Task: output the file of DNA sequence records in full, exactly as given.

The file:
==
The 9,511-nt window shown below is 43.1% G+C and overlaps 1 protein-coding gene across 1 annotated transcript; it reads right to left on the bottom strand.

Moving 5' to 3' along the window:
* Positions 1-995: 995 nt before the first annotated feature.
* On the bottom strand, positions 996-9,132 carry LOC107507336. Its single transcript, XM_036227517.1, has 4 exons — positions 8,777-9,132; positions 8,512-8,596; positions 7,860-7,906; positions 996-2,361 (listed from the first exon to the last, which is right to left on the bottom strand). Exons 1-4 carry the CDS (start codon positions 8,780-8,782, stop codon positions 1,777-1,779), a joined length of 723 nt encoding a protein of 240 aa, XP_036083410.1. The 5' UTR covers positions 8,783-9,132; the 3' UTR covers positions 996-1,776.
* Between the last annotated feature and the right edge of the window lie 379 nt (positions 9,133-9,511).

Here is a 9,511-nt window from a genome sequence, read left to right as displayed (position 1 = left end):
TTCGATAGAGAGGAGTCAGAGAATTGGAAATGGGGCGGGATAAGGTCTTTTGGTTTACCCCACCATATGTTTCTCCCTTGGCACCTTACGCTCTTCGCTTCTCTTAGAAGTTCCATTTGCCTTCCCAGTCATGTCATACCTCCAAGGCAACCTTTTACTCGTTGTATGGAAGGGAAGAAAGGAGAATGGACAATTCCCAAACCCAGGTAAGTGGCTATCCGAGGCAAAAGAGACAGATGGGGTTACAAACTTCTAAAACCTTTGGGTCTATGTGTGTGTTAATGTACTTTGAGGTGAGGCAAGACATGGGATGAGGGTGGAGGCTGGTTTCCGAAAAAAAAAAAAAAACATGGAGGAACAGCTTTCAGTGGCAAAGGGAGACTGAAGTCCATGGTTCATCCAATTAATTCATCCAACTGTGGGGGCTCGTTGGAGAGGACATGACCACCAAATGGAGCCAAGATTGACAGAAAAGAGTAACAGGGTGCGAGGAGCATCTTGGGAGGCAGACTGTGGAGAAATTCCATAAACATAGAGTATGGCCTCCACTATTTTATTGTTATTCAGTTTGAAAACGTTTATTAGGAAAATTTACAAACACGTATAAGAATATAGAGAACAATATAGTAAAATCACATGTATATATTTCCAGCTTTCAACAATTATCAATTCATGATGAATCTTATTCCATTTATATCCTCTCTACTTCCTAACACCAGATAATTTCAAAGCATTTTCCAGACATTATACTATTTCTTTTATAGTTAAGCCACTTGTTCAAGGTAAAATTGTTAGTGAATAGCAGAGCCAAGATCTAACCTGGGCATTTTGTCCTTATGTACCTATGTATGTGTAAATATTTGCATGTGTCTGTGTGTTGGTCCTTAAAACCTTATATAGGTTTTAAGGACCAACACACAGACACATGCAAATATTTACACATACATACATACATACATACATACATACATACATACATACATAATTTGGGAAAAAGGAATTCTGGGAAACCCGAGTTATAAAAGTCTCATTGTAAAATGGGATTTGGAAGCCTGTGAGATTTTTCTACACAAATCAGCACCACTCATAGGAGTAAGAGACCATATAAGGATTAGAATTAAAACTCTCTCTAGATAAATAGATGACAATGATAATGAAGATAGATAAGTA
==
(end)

The 9,511-nt window shown below is 43.1% G+C and overlaps 1 protein-coding gene across 1 annotated transcript; it reads right to left on the bottom strand.

Moving 5' to 3' along the window:
* Positions 1-995: 995 nt before the first annotated feature.
* On the bottom strand, positions 996-9,132 carry LOC107507336. Its single transcript, XM_036227517.1, has 4 exons — positions 8,777-9,132; positions 8,512-8,596; positions 7,860-7,906; positions 996-2,361 (listed from the first exon to the last, which is right to left on the bottom strand). Exons 1-4 carry the CDS (start codon positions 8,780-8,782, stop codon positions 1,777-1,779), a joined length of 723 nt encoding a protein of 240 aa, XP_036083410.1. The 5' UTR covers positions 8,783-9,132; the 3' UTR covers positions 996-1,776.
* Between the last annotated feature and the right edge of the window lie 379 nt (positions 9,133-9,511).

Here is a 9,511-nt window from a genome sequence, read left to right as displayed (position 1 = left end):
TTCGATAGAGAGGAGTCAGAGAATTGGAAATGGGGCGGGATAAGGTCTTTTGGTTTACCCCACCATATGTTTCTCCCTTGGCACCTTACGCTCTTCGCTTCTCTTAGAAGTTCCATTTGCCTTCCCAGTCATGTCATACCTCCAAGGCAACCTTTTACTCGTTGTATGGAAGGGAAGAAAGGAGAATGGACAATTCCCAAACCCAGGTAAGTGGCTATCCGAGGCAAAAGAGACAGATGGGGTTACAAACTTCTAAAACCTTTGGGTCTATGTGTGTGTTAATGTACTTTGAGGTGAGGCAAGACATGGGATGAGGGTGGAGGCTGGTTTCCGAAAAAAAAAAAAAAACATGGAGGAACAGCTTTCAGTGGCAAAGGGAGACTGAAGTCCATGGTTCATCCAATTAATTCATCCAACTGTGGGGGCTCGTTGGAGAGGACATGACCACCAAATGGAGCCAAGATTGACAGAAAAGAGTAACAGGGTGCGAGGAGCATCTTGGGAGGCAGACTGTGGAGAAATTCCATAAACATAGAGTATGGCCTCCACTATTTTATTGTTATTCAGTTTGAAAACGTTTATTAGGAAAATTTACAAACACGTATAAGAATATAGAGAACAATATAGTAAAATCACATGTATATATTTCCAGCTTTCAACAATTATCAATTCATGATGAATCTTATTCCATTTATATCCTCTCTACTTCCTAACACCAGATAATTTCAAAGCATTTTCCAGACATTATACTATTTCTTTTATAGTTAAGCCACTTGTTCAAGGTAAAATTGTTAGTGAATAGCAGAGCCAAGATCTAACCTGGGCATTTTGTCCTTATGTACCTATGTATGTGTAAATATTTGCATGTGTCTGTGTGTTGGTCCTTAAAACCTTATATAGGTTTTAAGGACCAACACACAGACACATGCAAATATTTACACATACATACATACATACATACATACATACATACATACATACATAATTTGGGAAAAAGGAATTCTGGGAAACCCGAGTTATAAAAGTCTCATTGTAAAATGGGATTTGGAAGCCTGTGAGATTTTTCTACACAAATCAGCACCACTCATAGGAGTAAGAGACCATATAAGGATTAGAATTAAAACTCTCTCTAGATAAATAGATGACAATGATAATGAAGATAGATAAGTA